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Economic analysis of Obesity - Essay Example

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It is apparent that obesity is treated as a problem of public health or even as a personal issue related to body fitness and attractiveness. However, it can not be ignored that quantitative analysis of law and economic is a vital component of finding solutions to obesity and its related effects…
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Economic analysis of Obesity
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Download file to see previous pages According to the World Health Organization, obesity is defined as the condition marked by excess body fat (Youfa and May 8). Body Mass Index (BMI) {weight (kg)/ height (m) 2} is widely used to assess obesity. For adults, world health organization defines obesity using BMI cutpoints of 25 and 30 kg/m2, respectively. It has also been recommended that waist circumference cutpoints of 40 inches for men and 35 inches for women be used to define central obesity. For children, BMI percentile of age and gender has been utilized particularly in the U.S. Specifically, overweight is defined as a BMI greater than 95th BMI percentile (Youfa and May 18).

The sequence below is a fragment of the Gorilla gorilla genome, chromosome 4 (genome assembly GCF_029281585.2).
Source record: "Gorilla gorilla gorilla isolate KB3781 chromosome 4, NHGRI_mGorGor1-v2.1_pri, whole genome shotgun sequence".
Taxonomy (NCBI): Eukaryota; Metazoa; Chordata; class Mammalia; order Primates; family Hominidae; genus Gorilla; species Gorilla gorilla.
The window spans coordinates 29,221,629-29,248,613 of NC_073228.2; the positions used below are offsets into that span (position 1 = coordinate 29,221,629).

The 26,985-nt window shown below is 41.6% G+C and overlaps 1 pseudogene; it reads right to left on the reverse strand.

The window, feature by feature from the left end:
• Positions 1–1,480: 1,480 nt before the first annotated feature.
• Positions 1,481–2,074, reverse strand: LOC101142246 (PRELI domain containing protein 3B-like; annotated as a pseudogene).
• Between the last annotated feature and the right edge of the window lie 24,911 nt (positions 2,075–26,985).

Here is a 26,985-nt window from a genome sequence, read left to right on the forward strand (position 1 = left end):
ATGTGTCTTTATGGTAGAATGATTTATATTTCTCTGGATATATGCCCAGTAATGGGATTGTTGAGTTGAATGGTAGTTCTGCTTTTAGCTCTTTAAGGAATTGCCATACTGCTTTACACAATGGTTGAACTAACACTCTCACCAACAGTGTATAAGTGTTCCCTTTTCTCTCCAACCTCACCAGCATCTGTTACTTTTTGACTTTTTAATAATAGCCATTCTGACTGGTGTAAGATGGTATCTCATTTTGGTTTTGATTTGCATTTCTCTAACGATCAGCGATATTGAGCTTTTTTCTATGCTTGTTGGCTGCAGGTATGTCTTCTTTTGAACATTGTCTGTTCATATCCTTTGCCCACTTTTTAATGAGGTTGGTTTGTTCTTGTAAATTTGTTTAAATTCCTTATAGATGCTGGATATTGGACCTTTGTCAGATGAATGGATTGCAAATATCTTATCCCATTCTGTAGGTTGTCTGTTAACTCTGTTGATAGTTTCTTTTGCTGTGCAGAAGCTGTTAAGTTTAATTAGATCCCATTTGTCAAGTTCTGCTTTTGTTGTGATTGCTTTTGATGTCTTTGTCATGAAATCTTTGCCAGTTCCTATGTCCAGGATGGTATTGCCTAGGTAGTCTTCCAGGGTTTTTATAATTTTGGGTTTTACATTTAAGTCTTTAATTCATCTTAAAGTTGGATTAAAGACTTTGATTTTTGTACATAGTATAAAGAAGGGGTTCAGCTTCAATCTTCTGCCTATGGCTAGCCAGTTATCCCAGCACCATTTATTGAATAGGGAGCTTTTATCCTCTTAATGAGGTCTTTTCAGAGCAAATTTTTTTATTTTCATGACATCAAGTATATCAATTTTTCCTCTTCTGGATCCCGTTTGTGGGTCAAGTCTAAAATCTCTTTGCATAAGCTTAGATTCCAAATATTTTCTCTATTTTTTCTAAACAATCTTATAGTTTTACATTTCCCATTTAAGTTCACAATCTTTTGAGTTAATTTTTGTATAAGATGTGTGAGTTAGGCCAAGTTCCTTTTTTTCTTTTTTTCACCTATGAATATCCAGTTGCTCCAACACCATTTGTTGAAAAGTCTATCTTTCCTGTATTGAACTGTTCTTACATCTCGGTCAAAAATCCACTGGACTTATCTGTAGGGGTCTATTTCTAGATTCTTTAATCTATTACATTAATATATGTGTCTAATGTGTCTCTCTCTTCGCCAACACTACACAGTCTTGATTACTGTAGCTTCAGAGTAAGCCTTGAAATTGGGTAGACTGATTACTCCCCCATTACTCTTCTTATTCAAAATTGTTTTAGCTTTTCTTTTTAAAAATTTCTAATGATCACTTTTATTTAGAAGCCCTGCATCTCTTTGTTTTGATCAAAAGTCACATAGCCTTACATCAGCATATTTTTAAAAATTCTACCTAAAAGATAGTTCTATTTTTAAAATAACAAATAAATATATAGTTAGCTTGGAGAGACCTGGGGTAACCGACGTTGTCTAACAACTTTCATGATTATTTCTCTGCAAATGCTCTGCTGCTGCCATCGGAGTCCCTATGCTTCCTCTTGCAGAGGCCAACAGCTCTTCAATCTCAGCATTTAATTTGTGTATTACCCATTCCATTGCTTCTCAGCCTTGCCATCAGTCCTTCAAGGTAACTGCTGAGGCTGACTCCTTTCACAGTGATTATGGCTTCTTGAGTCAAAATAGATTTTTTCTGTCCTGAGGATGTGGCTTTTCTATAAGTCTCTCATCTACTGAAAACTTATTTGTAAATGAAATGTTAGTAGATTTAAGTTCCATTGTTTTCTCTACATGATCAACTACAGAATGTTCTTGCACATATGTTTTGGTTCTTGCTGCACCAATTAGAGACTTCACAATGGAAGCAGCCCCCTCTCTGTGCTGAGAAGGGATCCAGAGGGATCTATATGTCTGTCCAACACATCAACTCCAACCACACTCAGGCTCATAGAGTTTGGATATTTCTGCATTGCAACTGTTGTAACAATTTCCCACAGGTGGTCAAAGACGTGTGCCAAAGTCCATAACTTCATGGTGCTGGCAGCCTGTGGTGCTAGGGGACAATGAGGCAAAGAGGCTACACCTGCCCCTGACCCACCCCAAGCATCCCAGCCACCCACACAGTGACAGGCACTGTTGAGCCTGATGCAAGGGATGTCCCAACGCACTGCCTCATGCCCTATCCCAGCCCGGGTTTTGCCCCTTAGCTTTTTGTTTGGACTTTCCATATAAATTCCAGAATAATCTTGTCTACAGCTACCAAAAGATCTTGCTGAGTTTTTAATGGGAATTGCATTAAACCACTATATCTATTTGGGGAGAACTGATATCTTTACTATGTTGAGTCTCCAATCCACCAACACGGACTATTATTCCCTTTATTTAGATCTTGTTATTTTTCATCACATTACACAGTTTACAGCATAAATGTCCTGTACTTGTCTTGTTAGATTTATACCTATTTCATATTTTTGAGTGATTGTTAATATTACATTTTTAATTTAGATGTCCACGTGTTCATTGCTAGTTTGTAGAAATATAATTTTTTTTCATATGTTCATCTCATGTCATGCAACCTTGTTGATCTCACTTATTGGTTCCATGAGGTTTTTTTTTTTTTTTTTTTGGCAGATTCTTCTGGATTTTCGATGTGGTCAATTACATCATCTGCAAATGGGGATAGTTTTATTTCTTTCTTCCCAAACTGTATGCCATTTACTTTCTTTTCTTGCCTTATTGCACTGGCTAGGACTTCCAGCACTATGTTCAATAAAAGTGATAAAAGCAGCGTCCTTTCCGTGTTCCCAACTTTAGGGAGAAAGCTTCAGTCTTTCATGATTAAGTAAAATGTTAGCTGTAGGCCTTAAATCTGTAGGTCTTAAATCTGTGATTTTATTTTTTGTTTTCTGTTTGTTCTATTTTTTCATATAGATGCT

Generally, however, it is argued that obese people are defined as those who are more than 20 percent above their medically determined ideal weight. Statistics indicate that, in the past few decades, there has been an increase with the number of Americans who are considered to be obese from about 25 percent to about 33 percent (Ogalthorpe 94). Studies have documented that among the major contributing factors include poor eating habits and lack of exercise. Due to change in economic times and various laws regarding health and economic issues, many people are faced with the risk of becoming obese. With these deliberations, it has been argued that both economically advantaged and economically disadvantages become victims of obese. For example, rich people are argued to be busy with their jobs and businesses. Although they have all the resources necessary to have the diet they desire, they lack enough time to exercise (Sassi 102). Children who come from rich families are argued to have a tendency of taking meals of their choices as long as their desires are met. They go for sweet snacks and other foods with high contents of calories. As a consequence, they gain weight, but most of them fail to exercise. On the other hand, poor people may lack enough money to place a balanced diet on their tables. They tend to go for cheap meals, which most of them, unfortunately, contains a lot of starch. Getting alternative meals or other variety of diets is difficult. This leads to overweight (Youfa and May 12). Economic analysis Economic analysis in relation to obesity can be viewed from two perspectives. One involves economic as a contributing factor to obesity and economic in terms of consequences of obesity. When prices of calories fall, it is apparent that many people will be able to purchase plenty of it. This is argued to be true because, when food prices are high, some people find it difficult to purchase them (Youfa and May 17). Another issue of concern is when income for many people has gone up. It is obvious that when income has gone up, many people are able to afford different foods and in plenty. The apparent consequence of these deliberations is that rise in weight would be a natural phenomena. Unlike in developing societies, industrialized or post industrialized societies like the United States have problems with balancing weight gain and exercise (Ogalthorpe 91). For example, in developing societies, physical exertion is required to provide with labor. This involves ...Download file to see next pages Read More
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